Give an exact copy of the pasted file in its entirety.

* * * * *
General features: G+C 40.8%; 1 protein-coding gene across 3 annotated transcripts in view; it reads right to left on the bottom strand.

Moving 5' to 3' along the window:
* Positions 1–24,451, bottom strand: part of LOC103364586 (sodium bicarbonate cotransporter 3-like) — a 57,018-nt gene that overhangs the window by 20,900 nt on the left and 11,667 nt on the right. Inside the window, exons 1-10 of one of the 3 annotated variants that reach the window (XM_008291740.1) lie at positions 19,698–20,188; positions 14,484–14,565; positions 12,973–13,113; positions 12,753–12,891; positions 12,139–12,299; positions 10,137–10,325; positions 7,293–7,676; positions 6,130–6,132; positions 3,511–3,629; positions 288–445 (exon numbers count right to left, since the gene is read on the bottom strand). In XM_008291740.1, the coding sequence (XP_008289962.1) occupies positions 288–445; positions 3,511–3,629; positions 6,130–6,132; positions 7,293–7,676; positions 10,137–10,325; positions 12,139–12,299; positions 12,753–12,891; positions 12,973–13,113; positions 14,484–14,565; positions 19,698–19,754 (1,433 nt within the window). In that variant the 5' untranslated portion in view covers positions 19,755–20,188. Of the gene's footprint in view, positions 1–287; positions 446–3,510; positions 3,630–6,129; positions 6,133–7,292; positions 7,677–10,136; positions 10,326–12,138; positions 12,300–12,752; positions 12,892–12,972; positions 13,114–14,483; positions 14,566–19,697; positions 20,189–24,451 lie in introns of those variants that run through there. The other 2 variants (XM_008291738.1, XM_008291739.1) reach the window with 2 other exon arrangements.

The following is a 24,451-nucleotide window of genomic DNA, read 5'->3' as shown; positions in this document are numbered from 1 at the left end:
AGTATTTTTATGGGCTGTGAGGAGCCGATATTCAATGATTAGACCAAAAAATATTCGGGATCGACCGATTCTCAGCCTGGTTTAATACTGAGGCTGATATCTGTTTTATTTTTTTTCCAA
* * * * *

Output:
General features: G+C 40.8%; 1 protein-coding gene across 3 annotated transcripts in view; it reads right to left on the bottom strand.

Moving 5' to 3' along the window:
* Positions 1–24,451, bottom strand: part of LOC103364586 (sodium bicarbonate cotransporter 3-like) — a 57,018-nt gene that overhangs the window by 20,900 nt on the left and 11,667 nt on the right. Inside the window, exons 1-10 of one of the 3 annotated variants that reach the window (XM_008291740.1) lie at positions 19,698–20,188; positions 14,484–14,565; positions 12,973–13,113; positions 12,753–12,891; positions 12,139–12,299; positions 10,137–10,325; positions 7,293–7,676; positions 6,130–6,132; positions 3,511–3,629; positions 288–445 (exon numbers count right to left, since the gene is read on the bottom strand). In XM_008291740.1, the coding sequence (XP_008289962.1) occupies positions 288–445; positions 3,511–3,629; positions 6,130–6,132; positions 7,293–7,676; positions 10,137–10,325; positions 12,139–12,299; positions 12,753–12,891; positions 12,973–13,113; positions 14,484–14,565; positions 19,698–19,754 (1,433 nt within the window). In that variant the 5' untranslated portion in view covers positions 19,755–20,188. Of the gene's footprint in view, positions 1–287; positions 446–3,510; positions 3,630–6,129; positions 6,133–7,292; positions 7,677–10,136; positions 10,326–12,138; positions 12,300–12,752; positions 12,892–12,972; positions 13,114–14,483; positions 14,566–19,697; positions 20,189–24,451 lie in introns of those variants that run through there. The other 2 variants (XM_008291738.1, XM_008291739.1) reach the window with 2 other exon arrangements.

The following is a 24,451-nucleotide window of genomic DNA, read 5'->3' as shown; positions in this document are numbered from 1 at the left end:
AGTATTTTTATGGGCTGTGAGGAGCCGATATTCAATGATTAGACCAAAAAATATTCGGGATCGACCGATTCTCAGCCTGGTTTAATACTGAGGCTGATATCTGTTTTATTTTTTTTCCAA